Australians have been producing quality horror films for some time now, whether you look at the films of yester-year with the likes of Long Weekend, or Turkey Shoot, to more modern scares with The Babadook, Wyrmwood, The Tunnel, or Wolf Creek.
There’s a range of psychological emotions that come with each of the afore-mentioned movies with one thing in common…the ability to heighten your senses by scaring and entertaining you.
It’s part of the reason that as a film lover, (and to isolate that down further) a fan of the horror genre, that I’m proud of the quality movies that are being produced on this Southern land that I call home.
And it’s also why I’m a huge campaigner of the films that are being produced here in Australia.
So with eagle eyes, I’ve noticed a recent ripple in the genre on our homes soil, with the much-touted Killing Ground.
Directed by Damien Power, who has been turning heads with his short features for the past few years, most notably with Peekaboo, and A Burning Thing, which starred Nashville’s Clare Bowen.
Killing Ground would be Power’s feature length debut and it certainly packs a punch.
Utilising two of Australia’s strong identity components in the bush land and the sun.
Firstly, I’d like to look at the first element…the bush.
Australia is notorious for its ever-rolling landscape, with is a strange mix of the wild and beautiful thrust together in co-existence.
It’s an area that has been explored before with the afore-mentioned Wolf Creek, where director Greg McLean highlights the fear within Australia’s red centre.
With Killing Ground, Power takes that same initiative, but thrust the viewer into the bush land, centring on a couple, choosing a romantic getaway at an isolated spot known for its walks among the fauna.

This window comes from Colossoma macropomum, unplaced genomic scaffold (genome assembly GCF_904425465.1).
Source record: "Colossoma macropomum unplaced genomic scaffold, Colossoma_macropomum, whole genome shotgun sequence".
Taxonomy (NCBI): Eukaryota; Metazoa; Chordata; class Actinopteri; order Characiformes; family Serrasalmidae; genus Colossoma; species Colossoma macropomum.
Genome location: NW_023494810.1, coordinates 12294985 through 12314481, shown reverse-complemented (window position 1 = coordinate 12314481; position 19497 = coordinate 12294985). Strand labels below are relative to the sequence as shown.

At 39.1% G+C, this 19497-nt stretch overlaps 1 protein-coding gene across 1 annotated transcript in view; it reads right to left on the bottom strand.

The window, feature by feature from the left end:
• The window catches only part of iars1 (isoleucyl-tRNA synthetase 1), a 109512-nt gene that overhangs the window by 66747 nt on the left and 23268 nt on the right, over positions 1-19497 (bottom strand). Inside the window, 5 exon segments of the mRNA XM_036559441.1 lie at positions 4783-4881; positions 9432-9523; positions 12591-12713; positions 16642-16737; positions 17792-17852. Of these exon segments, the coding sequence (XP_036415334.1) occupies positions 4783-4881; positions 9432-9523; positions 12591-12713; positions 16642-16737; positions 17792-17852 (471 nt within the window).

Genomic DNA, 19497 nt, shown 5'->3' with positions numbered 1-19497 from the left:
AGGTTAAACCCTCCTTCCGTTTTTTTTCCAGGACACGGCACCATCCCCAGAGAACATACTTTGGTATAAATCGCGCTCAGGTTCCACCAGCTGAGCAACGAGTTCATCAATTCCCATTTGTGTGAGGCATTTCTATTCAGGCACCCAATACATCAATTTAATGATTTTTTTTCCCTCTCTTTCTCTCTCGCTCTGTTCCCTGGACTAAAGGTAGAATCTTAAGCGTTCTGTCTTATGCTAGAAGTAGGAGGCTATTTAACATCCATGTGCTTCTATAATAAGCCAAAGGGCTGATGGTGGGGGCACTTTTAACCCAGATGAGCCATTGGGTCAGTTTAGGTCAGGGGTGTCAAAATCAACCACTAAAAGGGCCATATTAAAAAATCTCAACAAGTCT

All gets flipped over though when said couple, Sam (Harriet Dyer) and Ian (Ian Meadows) unwittingly stumble on a crime scene and have to resort to their wits in order to survive.
Meadows is fast crafting a name for himself in the genre following the Cairnes brothers movie, Scare Campaign, and carves a decent performance in Killing Ground as Ian, a doctor by trade, but when push comes to shove, becomes indecisive and ultimately only thinks of himself. It feels like a natural response coming from this character and tears down the walls of predictability with Ian’s reactions or lack thereof highlighting his plight.
Equally, Harriet Dyer’s journey of Sam bends a strong character arc that shines brightly by the films conclusion and is enjoyable as a result.
In order for the film to be successful though it does hinge on the antagonists to be brutal, savage, and fearful.
And this maybe my only criticism of the piece, from what is essentially a well crafted film.
The highlight, hands down, is Aaron Pedersen’s portrayal of German. The menace and savagery that he brings to the table is haunting and Pederson delivers a character that is embedded in dark mind that can be turned on and off with horrifying ease. He was a delight to watch and it was a shame to see his comeuppance come so swiftly, when it does arise. (Although, again it feels like a realistic moment when it does occur).
As a result though, the film relies on the unhinged Chook (Aaron Glenane) to carry out the proceedings of hunting down our protagonists, and unfortunately this is where I feel it falls flat.
Chook is unbalanced, and clearly motivated by his sexual appetite, his character never feels threatening enough. Yes, he’s a crack shot with the rifle and that’s plenty to be fearful of, but he’s bumbling approach to life, dampens the threat a little.
It’s a shame as it feels like so much attention was focused on the other characters that with a bit more work on this would have made for an excellent climax.
Speaking of which, the ending to the movie feels like it takes a bit of a stretch, and maybe because I had high hopes, I was left wanting.
Yes there is a resolution and one that does satisfy with our central character’s journey, but that satisfaction is left a little empty as the threat level diminishes.
I say all this, but it negates the films strong points. It’s a well-crafted slow burner of a thriller that propels you along with its split timeline narrative and allows the horror to be drawn out in a compelling way.
Damien Power certainly has a gift for spinning a thrilling yarn both as director and writer of Killing Ground, and this effort is definitely one to be proud of.
I look forward to seeing where his talents take him next.
– Paul Farrell